9. After stating the rules relating to the capacity of the parties to take and give is adoptions, the requirements of a valid adoption and the qualification of the person to be taken in adoption, that Act of 1956 father lays down the legal effects of adoption. The adopted child must be deemed to be the child of his or her adopted father or mother for all purposes with effect from the date of the adoption. By fiction of law, a status is deemed to be conferred, which would not otherwise have been so. Section 12 of that Act reads thus:
12. An adopted child shall be deemed to be the child of his or her adoptive father or mother for all purposes with effect from the date of the adoption and from such date all the adoption and from such date all the ties of the child in the family of his or her birth shall be deemed to be severed and replaced by those created by the adoption in the adoptive family:
(a) the child cannot marry any person whom he or she could not have married if he or she had continued in the family of his or her birth;
(b) any property which vested in the adopted child before the adoption shall continue to vest in such person subject to the obligation, if any, attaching to the ownership of such property including the obligation to maintain relatives in the family of his or her birth;
(c) the adopted child shall not divest any person of any estate which vested in him or her before the adoption.
It is quite plain that the section bestows upon the adopted whether a son or a daughter the same rights and privileges in the family of the adoptor as a legitimate natural-burn son or daughter has and full effect has to be given to the newly-acquired status 'for all purposes' effect from the date of adoption. By force of the legal fiction, it has to be deemed as if the adeptee was born to his adoptive father or mother on the date of the adoption. All ties of the adoptee in the family of his or her natural birth must be deemed to have been severed and those ties must be deemed to have been created by the adoption in the adoptive family. Full effect has to be given to this status, which accrues on adopton, with effect from the date of adoption; for instance, in matters of succession ex parte paterns as well as ex parte materns, in the family of adoption.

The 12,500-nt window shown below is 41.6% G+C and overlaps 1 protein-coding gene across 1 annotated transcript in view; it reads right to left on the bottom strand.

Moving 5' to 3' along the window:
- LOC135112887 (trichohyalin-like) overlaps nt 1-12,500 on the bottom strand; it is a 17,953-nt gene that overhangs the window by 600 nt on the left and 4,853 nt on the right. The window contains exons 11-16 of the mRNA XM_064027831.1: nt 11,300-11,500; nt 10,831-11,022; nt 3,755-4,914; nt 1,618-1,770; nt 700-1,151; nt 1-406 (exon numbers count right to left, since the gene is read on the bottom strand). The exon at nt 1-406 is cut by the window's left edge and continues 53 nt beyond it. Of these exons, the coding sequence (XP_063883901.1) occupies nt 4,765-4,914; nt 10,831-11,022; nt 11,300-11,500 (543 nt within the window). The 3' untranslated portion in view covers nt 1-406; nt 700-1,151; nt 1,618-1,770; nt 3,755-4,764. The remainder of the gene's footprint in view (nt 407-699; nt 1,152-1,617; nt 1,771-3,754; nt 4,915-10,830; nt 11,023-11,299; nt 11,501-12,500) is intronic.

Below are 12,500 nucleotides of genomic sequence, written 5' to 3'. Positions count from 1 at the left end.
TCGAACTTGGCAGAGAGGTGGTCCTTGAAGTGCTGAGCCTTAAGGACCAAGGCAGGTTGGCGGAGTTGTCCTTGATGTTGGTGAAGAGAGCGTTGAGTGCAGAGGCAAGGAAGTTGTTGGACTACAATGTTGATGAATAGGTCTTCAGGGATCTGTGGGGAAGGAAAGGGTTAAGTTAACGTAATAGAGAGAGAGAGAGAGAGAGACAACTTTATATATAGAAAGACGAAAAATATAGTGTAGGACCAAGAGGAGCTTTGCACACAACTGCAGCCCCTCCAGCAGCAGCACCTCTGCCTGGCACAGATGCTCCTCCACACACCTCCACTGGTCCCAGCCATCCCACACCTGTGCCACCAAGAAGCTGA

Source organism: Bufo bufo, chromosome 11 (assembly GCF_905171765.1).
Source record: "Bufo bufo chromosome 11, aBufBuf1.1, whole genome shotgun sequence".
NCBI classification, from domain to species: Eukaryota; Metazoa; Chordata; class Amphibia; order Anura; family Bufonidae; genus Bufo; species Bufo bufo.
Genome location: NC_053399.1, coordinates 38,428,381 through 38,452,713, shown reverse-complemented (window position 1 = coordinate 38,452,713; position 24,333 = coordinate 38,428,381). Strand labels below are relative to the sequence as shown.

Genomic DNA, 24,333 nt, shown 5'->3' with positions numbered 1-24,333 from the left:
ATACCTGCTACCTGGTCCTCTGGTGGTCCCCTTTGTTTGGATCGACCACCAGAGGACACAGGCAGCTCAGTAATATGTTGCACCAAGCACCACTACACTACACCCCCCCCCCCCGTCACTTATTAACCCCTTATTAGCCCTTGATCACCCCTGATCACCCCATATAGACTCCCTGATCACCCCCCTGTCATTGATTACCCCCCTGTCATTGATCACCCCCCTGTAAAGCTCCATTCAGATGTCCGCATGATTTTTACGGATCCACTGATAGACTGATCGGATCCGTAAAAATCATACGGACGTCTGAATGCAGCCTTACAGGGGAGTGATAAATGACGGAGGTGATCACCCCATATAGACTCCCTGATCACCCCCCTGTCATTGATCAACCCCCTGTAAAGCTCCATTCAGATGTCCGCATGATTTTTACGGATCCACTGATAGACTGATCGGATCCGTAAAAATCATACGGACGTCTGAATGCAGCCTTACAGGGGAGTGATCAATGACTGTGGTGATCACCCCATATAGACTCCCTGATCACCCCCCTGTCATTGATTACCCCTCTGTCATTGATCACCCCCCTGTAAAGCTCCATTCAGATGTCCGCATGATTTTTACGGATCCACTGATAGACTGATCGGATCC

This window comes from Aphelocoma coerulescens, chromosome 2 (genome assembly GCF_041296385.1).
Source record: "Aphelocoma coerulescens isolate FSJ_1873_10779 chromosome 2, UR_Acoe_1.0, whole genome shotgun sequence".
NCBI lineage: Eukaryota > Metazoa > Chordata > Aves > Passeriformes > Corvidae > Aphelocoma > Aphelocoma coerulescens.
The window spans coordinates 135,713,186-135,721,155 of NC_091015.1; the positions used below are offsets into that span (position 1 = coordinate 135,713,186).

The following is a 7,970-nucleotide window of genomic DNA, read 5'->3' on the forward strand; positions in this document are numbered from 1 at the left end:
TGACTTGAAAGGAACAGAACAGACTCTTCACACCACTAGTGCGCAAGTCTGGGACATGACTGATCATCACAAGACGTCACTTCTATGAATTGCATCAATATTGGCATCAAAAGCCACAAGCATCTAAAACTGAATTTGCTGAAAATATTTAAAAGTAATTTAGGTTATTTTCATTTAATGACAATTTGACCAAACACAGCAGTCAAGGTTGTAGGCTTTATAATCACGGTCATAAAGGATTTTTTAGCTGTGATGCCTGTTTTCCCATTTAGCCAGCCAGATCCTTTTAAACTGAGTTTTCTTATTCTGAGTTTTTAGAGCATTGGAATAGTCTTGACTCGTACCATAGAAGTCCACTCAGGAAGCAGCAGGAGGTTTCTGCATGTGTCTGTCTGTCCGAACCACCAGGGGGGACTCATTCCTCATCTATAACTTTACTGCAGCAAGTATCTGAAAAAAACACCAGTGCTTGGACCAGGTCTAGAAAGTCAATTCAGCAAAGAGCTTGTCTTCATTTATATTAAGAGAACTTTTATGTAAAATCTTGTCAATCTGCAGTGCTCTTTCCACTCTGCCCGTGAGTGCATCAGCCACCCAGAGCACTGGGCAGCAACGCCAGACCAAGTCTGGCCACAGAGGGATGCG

10. Effect must be given to such statutory fiction and it must also be carried to its logical conclusions. It will be clearly seen from the above discussion that by reason of the statutory fiction, and adopted daughter is as much a daughter of her adoptive father or mother as a natural-been daughter, and that this is 'for all purposes.' The only limitation is that this statutory fiction comes into play from the date of the adoption but not retrospectively, so that the adopted child cannot divest any person of any estate which vested in him or her before the adoption.
11. Under the Workmen's Compensation Act, 1923, compensation is to be paid to a 'workman' which term, in the (sic) of his death, means, his dependants or any of them [S. 2(1)(s)]. The word 'dependent' is defined in Section 2(1)(d) in there words:
'dependat' means any of the following relatives of a decreased workman; namely;
(i) a widow, a minor legitimate son; and unmarried legitimate daughter, or a widowed mother; and (ii) * * * | (sot relevant for(iii) * * * | the purposes of| this reference).
Apart from any thing else, by force of Section 12 of the Hindu Adoptions and Maintenance Act, 1956, and unmarried adopted daughter is included in the expression 'unmarried lagitimate daughter' in Section 2(1)(d) of the Workmen's Compensation Act.
12. We, therefore, answer the question, referred to us, as follows:
An adopted daughter who is validly adopted according to the provision of the Hindu Adoptions and Maintenance Act, 1956, by a workman, is se long as she remains unmarried, deemed to be 'unmarried legitimate daughter' under Section 2(1)(d) of the Workmen's Compensation Act.